Long Winged Cone-head - Conocephalus fuscus
This is a small Bush-cricket, named for the angled shape of its head. It is a slender green insect. The adult has brown wings which extend beyond the tip of the abdomen and brown stripe along the back. The nymphs have short wings and the stripe along the back is black.
Coarse vegetation and rough grassland, urban wasteland, marshes, coastal reedbeds, dry heaths and bogs.
Nymphs emerge in late May and June. Adults present from August until early winter.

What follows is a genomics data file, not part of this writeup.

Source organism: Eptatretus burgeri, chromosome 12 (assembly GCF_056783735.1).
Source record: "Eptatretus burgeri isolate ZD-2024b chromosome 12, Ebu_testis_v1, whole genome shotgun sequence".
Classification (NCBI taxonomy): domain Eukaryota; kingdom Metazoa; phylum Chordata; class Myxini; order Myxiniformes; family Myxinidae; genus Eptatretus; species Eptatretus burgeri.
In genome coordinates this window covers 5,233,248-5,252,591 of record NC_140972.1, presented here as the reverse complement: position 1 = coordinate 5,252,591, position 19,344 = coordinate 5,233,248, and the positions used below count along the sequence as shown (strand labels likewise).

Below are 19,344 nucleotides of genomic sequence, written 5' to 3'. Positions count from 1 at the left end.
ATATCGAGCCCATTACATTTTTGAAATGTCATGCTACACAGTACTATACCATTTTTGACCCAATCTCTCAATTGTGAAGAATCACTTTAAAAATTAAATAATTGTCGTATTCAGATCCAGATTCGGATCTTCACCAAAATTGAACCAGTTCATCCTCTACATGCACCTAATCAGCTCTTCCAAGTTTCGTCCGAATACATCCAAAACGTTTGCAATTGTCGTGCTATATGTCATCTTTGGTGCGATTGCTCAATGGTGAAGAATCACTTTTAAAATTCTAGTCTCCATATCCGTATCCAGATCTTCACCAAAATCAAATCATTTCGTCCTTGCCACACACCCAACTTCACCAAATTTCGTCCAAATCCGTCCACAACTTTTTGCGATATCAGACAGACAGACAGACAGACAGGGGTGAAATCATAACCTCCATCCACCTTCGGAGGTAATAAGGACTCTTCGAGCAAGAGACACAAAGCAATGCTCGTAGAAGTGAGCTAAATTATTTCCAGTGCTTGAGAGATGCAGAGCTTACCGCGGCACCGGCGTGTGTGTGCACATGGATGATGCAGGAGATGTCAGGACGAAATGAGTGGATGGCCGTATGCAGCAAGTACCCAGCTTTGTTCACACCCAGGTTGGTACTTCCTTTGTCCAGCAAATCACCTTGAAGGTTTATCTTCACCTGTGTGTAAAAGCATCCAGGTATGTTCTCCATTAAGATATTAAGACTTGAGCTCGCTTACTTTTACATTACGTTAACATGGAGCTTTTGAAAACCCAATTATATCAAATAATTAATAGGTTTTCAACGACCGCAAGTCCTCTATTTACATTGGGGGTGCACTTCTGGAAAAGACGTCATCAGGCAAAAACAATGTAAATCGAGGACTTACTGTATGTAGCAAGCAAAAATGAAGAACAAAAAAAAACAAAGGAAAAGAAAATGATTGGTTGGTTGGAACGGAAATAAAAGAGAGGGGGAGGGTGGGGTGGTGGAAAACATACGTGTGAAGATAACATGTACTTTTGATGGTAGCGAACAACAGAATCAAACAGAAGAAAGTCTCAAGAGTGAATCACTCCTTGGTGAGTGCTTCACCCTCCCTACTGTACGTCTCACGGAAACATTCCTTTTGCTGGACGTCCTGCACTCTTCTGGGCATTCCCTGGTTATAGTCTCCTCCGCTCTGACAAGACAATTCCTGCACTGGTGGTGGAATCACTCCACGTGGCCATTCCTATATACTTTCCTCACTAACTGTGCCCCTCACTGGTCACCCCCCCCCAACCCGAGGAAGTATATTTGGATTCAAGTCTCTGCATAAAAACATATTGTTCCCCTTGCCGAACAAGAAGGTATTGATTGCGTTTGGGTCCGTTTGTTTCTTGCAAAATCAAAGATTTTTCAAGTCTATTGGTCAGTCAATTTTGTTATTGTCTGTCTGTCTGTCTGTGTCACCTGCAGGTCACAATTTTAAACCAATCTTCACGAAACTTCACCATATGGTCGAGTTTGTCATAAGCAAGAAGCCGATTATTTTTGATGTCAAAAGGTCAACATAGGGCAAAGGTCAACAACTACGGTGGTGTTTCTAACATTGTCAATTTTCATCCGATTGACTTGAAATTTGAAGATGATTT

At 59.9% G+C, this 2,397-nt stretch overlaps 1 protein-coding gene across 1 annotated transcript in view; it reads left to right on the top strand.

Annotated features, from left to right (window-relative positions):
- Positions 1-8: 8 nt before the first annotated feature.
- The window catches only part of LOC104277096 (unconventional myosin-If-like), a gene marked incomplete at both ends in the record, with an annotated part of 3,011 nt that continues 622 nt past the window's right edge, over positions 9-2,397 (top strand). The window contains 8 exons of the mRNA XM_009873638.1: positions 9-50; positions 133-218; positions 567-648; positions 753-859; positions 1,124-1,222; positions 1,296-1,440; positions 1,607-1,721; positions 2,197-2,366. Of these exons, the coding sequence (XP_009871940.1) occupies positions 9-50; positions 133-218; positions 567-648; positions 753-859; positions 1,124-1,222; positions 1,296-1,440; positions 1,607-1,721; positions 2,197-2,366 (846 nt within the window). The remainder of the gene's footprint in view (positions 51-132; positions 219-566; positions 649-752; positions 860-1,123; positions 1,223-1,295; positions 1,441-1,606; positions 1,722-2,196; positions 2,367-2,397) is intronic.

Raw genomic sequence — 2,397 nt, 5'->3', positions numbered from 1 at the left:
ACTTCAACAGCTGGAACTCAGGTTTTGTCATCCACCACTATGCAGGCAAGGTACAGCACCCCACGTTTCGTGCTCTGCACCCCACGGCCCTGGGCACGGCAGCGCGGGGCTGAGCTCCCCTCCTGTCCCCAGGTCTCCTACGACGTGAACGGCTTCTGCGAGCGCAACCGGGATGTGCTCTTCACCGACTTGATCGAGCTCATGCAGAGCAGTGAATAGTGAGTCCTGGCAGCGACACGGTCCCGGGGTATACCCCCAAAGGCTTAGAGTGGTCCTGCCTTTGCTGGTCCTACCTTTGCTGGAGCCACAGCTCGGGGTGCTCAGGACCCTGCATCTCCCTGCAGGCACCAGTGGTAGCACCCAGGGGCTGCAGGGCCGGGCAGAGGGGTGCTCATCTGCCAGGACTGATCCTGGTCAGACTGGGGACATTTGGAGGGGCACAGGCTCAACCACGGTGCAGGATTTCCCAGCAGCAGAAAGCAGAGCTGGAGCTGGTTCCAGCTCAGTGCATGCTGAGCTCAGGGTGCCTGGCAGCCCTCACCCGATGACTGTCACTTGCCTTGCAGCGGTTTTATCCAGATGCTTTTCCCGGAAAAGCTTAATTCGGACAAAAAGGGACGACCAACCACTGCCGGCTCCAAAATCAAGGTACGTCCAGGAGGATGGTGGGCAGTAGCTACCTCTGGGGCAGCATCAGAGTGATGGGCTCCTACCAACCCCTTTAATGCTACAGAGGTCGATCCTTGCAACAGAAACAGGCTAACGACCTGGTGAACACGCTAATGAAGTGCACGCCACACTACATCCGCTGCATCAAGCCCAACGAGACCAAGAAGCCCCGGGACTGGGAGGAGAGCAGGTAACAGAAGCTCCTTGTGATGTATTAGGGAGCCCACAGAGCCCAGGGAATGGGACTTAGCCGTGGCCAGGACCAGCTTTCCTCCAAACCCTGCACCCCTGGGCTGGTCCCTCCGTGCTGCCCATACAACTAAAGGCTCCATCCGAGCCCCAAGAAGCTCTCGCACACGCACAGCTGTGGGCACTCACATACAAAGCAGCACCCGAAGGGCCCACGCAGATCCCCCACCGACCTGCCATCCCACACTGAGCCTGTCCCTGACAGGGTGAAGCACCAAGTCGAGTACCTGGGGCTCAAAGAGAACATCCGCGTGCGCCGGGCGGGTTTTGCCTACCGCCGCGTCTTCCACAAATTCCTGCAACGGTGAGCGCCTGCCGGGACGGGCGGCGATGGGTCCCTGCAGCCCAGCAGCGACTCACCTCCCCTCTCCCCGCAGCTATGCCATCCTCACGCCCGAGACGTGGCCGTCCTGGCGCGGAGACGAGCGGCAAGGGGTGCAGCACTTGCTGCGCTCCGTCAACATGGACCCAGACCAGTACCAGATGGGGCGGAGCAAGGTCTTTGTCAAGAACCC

Omnivorous, feeding on grasses as well as small insects. Females bite a hole in hollow stems of grass, reed or rush, and then insert an egg with their ovipositor.
Once considered so rare in Britain that it was on the Red Data List, it has now spread but is still found mainly from the English Midlands southwards.
Fairly frequent now in Leicestershire and Rutland.
A wetland species first recorded in Leicestershire at Aylestone Meadows in 2001 and in Rutland from Rutland Water in 2003; spreading rapidly.
Leicestershire & Rutland Map
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Yellow squares = NBN records (all known data)
Coloured circles = NatureSpot records: 2020+ | 2015-2019 | pre-2015